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JULY/AUGUST 2011 :: 72(4)
Future of Nursing in North Carolina

The policy forum of this issue takes as its point of departure an April 2011 summit of North Carolina nurse leaders, who met to review and discuss recommendations from The Future of Nursing: Leading Change, Advancing Health, a report recently published by the Institute of Medicine of the National Academies. Commentaries from experts across the state affirm the importance of ensuring that an effective, educated nursing workforce is present; that nursing education involves a seamless process; that nurses can practice to the full extent of their education and training; that nurses are full partners in redesigning health care; and that an effective, comprehensive health care workforce planning system is in place. Also in this issue, original articles address the use Charlotte-area emergency departments for primary care services and the presence of defibrillators in North Carolina public schools.


The Future of Nursing and the Health of North Carolinians: The North Carolina Summit

Margaret C. Wilmoth

N C Med J. 2011;72(4):278-281.PDF | TABLE OF CONTENTS

Nurse leaders in North Carolina convened the Statewide Summit for Creating the Future of Nursing and Health Care in North Carolina on April 11, 2011. This article summarizes the summit and lays out the way ahead for implementing, in North Carolina, recommendations from the report on the future of nursing recently published by the Institute of Medicine of the National Academies (IOM). A synopsis of the commentaries composing the policy forum of this issue of the NCMJ follows, linking them to the IOM report.

More than 200 thought leaders from across North Carolina convened at the McKimmon Center on the North Carolina State University campus on April 11, 2011, to discuss the future of the profession of nursing in our state. The Statewide Summit for Creating the Future of Nursing and Health Care in North Carolina was convened by nursing leaders from across the state to both review and discuss with key stakeholders The Future of Nursing: Leading Change, Advancing Health, a report recently published by the Institute of Medicine of the National Academies [1].

Attendees included former Governor James Hunt, chief executive officers of health care systems and professional organizations; physicians; state legislators; other health care professionals, such as dentists; state and local government policy advocates; business owners, and nurse leaders from across the state. Nurse attendees included practitioners, educators, and military service members assigned to posts and bases in North Carolina. Attendees were assigned to preselected seating at tables to ensure diversity of views for facilitated discussions that would take place during the day.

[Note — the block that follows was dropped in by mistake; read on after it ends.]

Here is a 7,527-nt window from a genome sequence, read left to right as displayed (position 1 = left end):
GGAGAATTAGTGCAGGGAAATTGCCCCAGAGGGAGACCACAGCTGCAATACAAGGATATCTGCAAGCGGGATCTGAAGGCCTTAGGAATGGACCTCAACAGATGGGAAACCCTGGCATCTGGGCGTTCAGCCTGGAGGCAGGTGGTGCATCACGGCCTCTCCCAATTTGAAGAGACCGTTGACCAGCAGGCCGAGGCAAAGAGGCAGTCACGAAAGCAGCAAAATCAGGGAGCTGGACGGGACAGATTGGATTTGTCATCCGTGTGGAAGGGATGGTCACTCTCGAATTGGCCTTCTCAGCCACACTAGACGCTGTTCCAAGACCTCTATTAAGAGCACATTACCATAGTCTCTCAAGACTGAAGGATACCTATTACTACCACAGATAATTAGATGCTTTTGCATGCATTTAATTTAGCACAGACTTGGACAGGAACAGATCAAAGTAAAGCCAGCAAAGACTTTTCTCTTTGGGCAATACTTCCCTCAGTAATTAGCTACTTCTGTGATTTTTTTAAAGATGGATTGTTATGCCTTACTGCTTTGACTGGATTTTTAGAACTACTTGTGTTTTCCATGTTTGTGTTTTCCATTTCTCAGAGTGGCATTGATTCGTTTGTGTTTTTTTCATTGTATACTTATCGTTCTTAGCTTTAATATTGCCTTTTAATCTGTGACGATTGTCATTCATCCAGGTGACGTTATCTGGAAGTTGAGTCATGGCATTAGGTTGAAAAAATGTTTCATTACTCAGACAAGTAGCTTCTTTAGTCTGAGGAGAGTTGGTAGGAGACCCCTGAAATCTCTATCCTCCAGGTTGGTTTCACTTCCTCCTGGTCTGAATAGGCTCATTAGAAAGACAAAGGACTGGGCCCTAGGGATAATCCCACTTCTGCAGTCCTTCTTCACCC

The day began with Donna Havens from the University of North Carolina (UNC)–Chapel Hill opening the summit and orienting attendees to the agenda. She introduced Governor Hunt, who spoke on the health challenges currently facing North Carolinians and the urgent need for nurses, who are educated to care for them. He advocated for removal of licensure limits that restrict the ability of advanced practice nurses to practice at the top of their education and of barriers to reimbursement by insurance companies. Governor Hunt linked the lifting of these impediments to practice to improving access to quality care for all. He also urged the audience to support increasing the level of education required for nurses in North Carolina to more effectively meet the health needs of our citizens. He spoke about not only increasing the numbers of nurses educated at the baccalaureate level, but also the numbers educated at the master’s and doctorate levels, for the sake of the health of North Carolinians.

Leah Devlin, visiting professor at UNC–Chapel Hill, presented an overview of the IOM report and the National Call to Action that arose from the work of the committee that authored the IOM report. She highlighted 2 unique aspects of this IOM report. The first is the report’s call for broad, multisector action to improve the nations’ public health by using nurses in a different, more diverse manner. The IOM report called for societal intervention to strengthen nursing so all will benefit. The second unique aspect of the report is the involvement of the world’s largest health foundation, the Robert Wood Johnson Foundation, in enacting the report’s findings. This IOM report differs from their other work in that the AARP is linking with the Robert Wood Johnson Foundation to move the recommendations in the report to definable action. This unique linkage of the report to an action coalition underscores the critical nature of the profession of nursing to the health of the nation and the effectiveness of the US health system.

Elaine Scott of East Carolina University followed with a review of the 4 key messages from the report and the 8 recommendations that, if all enacted, would greatly enhance the profession’s ability to impact health care access, quality, and costs. Next, a panel presented current initiatives already taking place in North Carolina that are related to the report’s recommendations. Panelists included Pam Silberman, president and chief executive officer of the North Carolina Institute of Medicine (NCIOM), who reviewed the NCIOM’s 2004 report on nursing [2]. The NCIOM report recommended that 60% of North Carolina nurses be prepared with a bachelor of science in nursing for entry into practice; the IOM report sets the bar at 80% for each state by 2020 [1]. This standard has 2 inherent challenges. One is to create new paradigms for seamless educational pathways to move nurses beyond their entry-level education. The second is to reduce the resistance toward increasing the educational preparation by both graduates and faculty in the community college system. Increased emphasis needs to be placed on the positive impact that greater levels of nursing educational preparation has on patient outcomes, while not negating the role of community colleges in the initial entry of many nurses into the health care workforce [3].